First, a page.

Bestselling Author Julie Lythcott-Haims Makes Two (Virtual) Visits to DA
Julie Lythcott-Haims

Story by Leslie King

One of the highlights of fall 2020 was the opportunity to benefit from the wisdom of Julie Lythcott-Haims not just once, but twice. The New York Times bestselling author of the 2015 anti-helicopter parenting manifesto, How to Raise an Adult: Break Free of the Overparenting Trap and Prepare Your Kid for Success, was slated to visit Durham Academy and host a talk in March 2020, with a return visit in the fall, but the pandemic forced a rescheduling and pivot to virtual events. Conversations to plan Lythcott-Haims’ fall visits affirmed that the DA community could benefit not only from the former Stanford University dean’s parenting insights, but also from her perspective as a Black and biracial woman navigating predominantly white spaces, which she details in her book Real American, published in 2017. 

In anticipation of Lythcott-Haims’ first visit, Assistant Head of School Kristen Klein launched Preschool/Lower School and Middle/Upper School parent book clubs in which parents shared childhood experiences and both challenges and strategies encountered while parenting their children. In a September virtual visit, Lythcott-Haims (herself the mother of two young adults) spent an afternoon assembly with Upper School students, answering their questions and sharing her philosophy for equipping children for self-sufficiency as adults.

Later that evening she met with DA parents, advocating for an alternative to a “checklisted childhood.” She cautioned them about the dangers of overparenting and using extrinsic motivators for success, and offered strategies for tamping down anxiety over success metrics. 

Step one, she said, is for parents to let go of the idea that they should engineer their children’s future. 

“You're not supposed to be getting them those results in life — doing a lot of the planning and fixing and managing to make it happen,” Lythcott-Haims told them. “You’re supposed to be giving them the shelter and the food and the love, and then you’re supposed to get out of their way so they can succeed themselves.”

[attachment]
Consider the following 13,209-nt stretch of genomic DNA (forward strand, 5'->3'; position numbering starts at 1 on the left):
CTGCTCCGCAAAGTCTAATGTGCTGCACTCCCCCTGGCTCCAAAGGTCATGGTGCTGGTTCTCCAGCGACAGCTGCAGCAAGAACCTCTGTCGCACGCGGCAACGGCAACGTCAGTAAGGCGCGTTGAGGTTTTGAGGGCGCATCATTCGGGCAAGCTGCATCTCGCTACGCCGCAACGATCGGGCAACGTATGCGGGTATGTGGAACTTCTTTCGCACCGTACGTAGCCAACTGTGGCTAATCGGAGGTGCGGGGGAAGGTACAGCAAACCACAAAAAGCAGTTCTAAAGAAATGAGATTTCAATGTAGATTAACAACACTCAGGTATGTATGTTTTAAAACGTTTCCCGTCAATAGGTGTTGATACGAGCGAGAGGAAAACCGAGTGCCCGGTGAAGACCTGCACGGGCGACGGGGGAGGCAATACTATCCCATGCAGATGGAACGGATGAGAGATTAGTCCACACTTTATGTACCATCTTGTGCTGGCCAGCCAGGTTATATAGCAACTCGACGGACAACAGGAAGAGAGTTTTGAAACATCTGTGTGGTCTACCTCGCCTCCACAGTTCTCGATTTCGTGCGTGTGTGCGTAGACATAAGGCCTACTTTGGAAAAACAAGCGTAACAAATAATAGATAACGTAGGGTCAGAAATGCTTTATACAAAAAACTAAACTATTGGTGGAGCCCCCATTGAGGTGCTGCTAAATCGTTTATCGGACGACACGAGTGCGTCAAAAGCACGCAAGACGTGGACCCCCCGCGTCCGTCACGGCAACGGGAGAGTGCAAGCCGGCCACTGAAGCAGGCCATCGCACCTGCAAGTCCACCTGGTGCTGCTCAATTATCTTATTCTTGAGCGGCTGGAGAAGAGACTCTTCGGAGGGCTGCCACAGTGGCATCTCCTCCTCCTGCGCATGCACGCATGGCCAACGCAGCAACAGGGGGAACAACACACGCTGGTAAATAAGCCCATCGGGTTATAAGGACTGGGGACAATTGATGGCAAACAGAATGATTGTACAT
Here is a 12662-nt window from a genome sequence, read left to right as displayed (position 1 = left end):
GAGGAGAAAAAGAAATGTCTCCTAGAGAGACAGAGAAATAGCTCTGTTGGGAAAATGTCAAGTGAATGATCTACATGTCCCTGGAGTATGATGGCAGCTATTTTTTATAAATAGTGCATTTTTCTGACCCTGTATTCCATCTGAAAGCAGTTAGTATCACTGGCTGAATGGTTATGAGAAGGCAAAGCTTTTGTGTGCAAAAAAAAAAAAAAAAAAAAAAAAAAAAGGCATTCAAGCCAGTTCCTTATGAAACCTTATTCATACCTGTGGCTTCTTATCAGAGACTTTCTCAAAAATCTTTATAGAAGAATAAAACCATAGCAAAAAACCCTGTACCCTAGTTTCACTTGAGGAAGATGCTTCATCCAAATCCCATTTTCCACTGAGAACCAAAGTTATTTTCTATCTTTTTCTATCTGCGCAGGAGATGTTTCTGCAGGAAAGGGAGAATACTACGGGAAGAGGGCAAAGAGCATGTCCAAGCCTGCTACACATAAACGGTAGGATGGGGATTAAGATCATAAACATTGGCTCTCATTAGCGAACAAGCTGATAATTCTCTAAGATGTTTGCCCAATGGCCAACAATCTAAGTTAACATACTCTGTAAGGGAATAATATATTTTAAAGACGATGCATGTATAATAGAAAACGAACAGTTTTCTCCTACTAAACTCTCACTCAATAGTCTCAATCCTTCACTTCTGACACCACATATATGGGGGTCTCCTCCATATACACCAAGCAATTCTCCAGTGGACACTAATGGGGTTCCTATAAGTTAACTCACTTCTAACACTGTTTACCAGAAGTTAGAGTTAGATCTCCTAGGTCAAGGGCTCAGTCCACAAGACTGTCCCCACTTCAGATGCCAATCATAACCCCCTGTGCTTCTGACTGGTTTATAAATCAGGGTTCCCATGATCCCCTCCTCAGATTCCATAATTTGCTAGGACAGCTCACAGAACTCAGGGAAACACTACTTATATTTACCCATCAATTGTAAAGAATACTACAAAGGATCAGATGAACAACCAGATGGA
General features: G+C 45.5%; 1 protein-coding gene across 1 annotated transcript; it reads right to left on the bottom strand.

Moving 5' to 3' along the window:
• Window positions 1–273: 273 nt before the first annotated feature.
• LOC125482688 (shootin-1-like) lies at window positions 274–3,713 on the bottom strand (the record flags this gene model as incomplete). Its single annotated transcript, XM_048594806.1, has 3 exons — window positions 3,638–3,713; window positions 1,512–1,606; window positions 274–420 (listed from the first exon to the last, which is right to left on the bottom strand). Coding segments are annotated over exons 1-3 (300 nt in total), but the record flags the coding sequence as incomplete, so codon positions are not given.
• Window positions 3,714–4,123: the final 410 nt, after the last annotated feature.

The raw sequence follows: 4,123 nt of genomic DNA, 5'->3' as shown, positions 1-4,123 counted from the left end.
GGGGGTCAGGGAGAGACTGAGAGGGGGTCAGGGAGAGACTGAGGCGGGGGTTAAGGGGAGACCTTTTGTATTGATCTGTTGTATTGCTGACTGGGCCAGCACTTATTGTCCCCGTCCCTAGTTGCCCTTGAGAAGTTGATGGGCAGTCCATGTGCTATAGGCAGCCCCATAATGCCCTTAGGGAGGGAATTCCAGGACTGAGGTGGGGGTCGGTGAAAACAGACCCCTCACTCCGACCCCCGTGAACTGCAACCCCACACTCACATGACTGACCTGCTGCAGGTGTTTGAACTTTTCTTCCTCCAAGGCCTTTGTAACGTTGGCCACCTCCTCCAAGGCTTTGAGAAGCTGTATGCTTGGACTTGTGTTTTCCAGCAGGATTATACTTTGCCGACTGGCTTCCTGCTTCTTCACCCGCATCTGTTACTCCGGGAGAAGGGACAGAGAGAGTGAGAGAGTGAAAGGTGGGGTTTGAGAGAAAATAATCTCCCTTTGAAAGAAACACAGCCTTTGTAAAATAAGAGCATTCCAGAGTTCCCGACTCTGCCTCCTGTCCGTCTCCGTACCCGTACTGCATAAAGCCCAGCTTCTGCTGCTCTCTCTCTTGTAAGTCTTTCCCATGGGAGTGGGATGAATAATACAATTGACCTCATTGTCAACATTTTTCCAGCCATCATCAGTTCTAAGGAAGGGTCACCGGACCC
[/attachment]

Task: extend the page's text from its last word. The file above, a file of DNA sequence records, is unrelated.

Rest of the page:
Step two is for students to ask themselves what they are good at, what they love to do and how they see themselves. 

“We need them to be intrinsically motivated to work hard and to pick themselves up when they fall, as they will,” she said. “And the only way they can be intrinsically motivated, according to the work of Dan Pink and Jessica Lahey, is to give them two things ... they need connection with us — loving, unconditional connection with caring adults like parents and guardians — and autonomy.”


During Lythcott-Haims’ return visit in November, she focused on the personal narrative shared in her memoir Real American, a perspective that’s particularly relevant as the nationwide movement for racial justice took center stage over the summer and fall. She painfully recounted how she dealt with microaggressions, discrimination and racism on what she described as a journey from the innocence of childhood, to a place of self-loathing (despite being outwardly successful), to ultimately a place of self-love.

“I’m trying through storytelling in this book … I’m trying to show that racism is agnostic to class, it doesn’t care what class you are,” she said. “That racism doesn’t care what degrees you have — I’m this pretty highly educated person at this point, I have two graduate degrees — and racism doesn’t care who your daddy is. My daddy was assistant surgeon general of the United States of America, and while he was in that role I was being mistreated in my fifth-grade classroom on the basis of my race. … I think my memoir tries to show that even for somebody who’s had all that privilege, someone who was raised after Martin Luther King was alive and doing his work, I’m the post-Martin, post-Loving vs. Virginia generation of Black folk who had so much more offered and available than our ancestors and yet racism has not gone away.”

She also shared strategies about how parents can talk to their children about race, model inclusive behavior and overcome their own biases.

The generosity of a DA family made Lythcott-Haims’ visits possible, and parents and students alike were grateful for her time and expertise. If you missed her talks, recordings of Lythcott-Haims’ How to Raise an Adult and Real American talks are available on the Veracross Parent Portal.

Her newest book, Your Turn: How to be an Adult, will be available April 6. Described as a guide to being a grown-up, Lythcott-Haims explores how the traditional markers of adulthood — finish your education, get a job, leave home, marry, have children — might not be the definitive, direct path they used to be. She also provides practical strategies for navigating uncertainty that she says can actually make one a better adult over time.